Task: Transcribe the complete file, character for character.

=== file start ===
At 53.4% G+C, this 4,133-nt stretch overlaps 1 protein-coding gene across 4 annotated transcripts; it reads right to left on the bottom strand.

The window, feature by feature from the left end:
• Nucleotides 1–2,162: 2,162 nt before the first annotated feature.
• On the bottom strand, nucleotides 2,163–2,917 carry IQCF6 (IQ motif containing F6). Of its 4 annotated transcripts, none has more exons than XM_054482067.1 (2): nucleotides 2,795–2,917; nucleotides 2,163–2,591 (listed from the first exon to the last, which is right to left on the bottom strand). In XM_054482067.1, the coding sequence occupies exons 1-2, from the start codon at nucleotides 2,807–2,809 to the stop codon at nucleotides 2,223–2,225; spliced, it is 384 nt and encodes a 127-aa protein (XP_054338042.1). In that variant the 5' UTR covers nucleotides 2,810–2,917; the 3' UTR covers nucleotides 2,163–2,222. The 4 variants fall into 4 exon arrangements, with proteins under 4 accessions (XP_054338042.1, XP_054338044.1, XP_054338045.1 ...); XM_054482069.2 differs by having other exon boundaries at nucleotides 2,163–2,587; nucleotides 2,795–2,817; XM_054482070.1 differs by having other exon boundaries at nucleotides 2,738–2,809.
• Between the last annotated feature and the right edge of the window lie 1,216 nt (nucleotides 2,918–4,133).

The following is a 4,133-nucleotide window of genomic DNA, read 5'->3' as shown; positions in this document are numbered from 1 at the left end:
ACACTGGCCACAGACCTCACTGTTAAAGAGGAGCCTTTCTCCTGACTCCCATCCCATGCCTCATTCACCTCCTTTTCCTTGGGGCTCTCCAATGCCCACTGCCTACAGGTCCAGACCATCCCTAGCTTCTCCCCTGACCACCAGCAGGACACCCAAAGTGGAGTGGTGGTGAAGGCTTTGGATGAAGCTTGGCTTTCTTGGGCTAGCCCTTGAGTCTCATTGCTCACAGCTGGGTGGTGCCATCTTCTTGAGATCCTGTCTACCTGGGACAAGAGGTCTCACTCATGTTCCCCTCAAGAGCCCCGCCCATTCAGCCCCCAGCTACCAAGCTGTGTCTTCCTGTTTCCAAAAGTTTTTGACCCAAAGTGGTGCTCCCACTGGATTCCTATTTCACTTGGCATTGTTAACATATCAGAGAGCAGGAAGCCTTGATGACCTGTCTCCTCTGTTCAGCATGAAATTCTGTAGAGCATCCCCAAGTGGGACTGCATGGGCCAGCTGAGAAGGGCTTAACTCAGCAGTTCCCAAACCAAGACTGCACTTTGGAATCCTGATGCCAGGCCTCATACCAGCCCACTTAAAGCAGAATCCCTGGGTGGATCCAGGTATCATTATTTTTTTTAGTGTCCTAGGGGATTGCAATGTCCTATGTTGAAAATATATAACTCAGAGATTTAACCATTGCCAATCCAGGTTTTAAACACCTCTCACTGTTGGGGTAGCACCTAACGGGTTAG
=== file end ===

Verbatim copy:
At 53.4% G+C, this 4,133-nt stretch overlaps 1 protein-coding gene across 4 annotated transcripts; it reads right to left on the bottom strand.

The window, feature by feature from the left end:
• Nucleotides 1–2,162: 2,162 nt before the first annotated feature.
• On the bottom strand, nucleotides 2,163–2,917 carry IQCF6 (IQ motif containing F6). Of its 4 annotated transcripts, none has more exons than XM_054482067.1 (2): nucleotides 2,795–2,917; nucleotides 2,163–2,591 (listed from the first exon to the last, which is right to left on the bottom strand). In XM_054482067.1, the coding sequence occupies exons 1-2, from the start codon at nucleotides 2,807–2,809 to the stop codon at nucleotides 2,223–2,225; spliced, it is 384 nt and encodes a 127-aa protein (XP_054338042.1). In that variant the 5' UTR covers nucleotides 2,810–2,917; the 3' UTR covers nucleotides 2,163–2,222. The 4 variants fall into 4 exon arrangements, with proteins under 4 accessions (XP_054338042.1, XP_054338044.1, XP_054338045.1 ...); XM_054482069.2 differs by having other exon boundaries at nucleotides 2,163–2,587; nucleotides 2,795–2,817; XM_054482070.1 differs by having other exon boundaries at nucleotides 2,738–2,809.
• Between the last annotated feature and the right edge of the window lie 1,216 nt (nucleotides 2,918–4,133).

The following is a 4,133-nucleotide window of genomic DNA, read 5'->3' as shown; positions in this document are numbered from 1 at the left end:
ACACTGGCCACAGACCTCACTGTTAAAGAGGAGCCTTTCTCCTGACTCCCATCCCATGCCTCATTCACCTCCTTTTCCTTGGGGCTCTCCAATGCCCACTGCCTACAGGTCCAGACCATCCCTAGCTTCTCCCCTGACCACCAGCAGGACACCCAAAGTGGAGTGGTGGTGAAGGCTTTGGATGAAGCTTGGCTTTCTTGGGCTAGCCCTTGAGTCTCATTGCTCACAGCTGGGTGGTGCCATCTTCTTGAGATCCTGTCTACCTGGGACAAGAGGTCTCACTCATGTTCCCCTCAAGAGCCCCGCCCATTCAGCCCCCAGCTACCAAGCTGTGTCTTCCTGTTTCCAAAAGTTTTTGACCCAAAGTGGTGCTCCCACTGGATTCCTATTTCACTTGGCATTGTTAACATATCAGAGAGCAGGAAGCCTTGATGACCTGTCTCCTCTGTTCAGCATGAAATTCTGTAGAGCATCCCCAAGTGGGACTGCATGGGCCAGCTGAGAAGGGCTTAACTCAGCAGTTCCCAAACCAAGACTGCACTTTGGAATCCTGATGCCAGGCCTCATACCAGCCCACTTAAAGCAGAATCCCTGGGTGGATCCAGGTATCATTATTTTTTTTAGTGTCCTAGGGGATTGCAATGTCCTATGTTGAAAATATATAACTCAGAGATTTAACCATTGCCAATCCAGGTTTTAAACACCTCTCACTGTTGGGGTAGCACCTAACGGGTTAG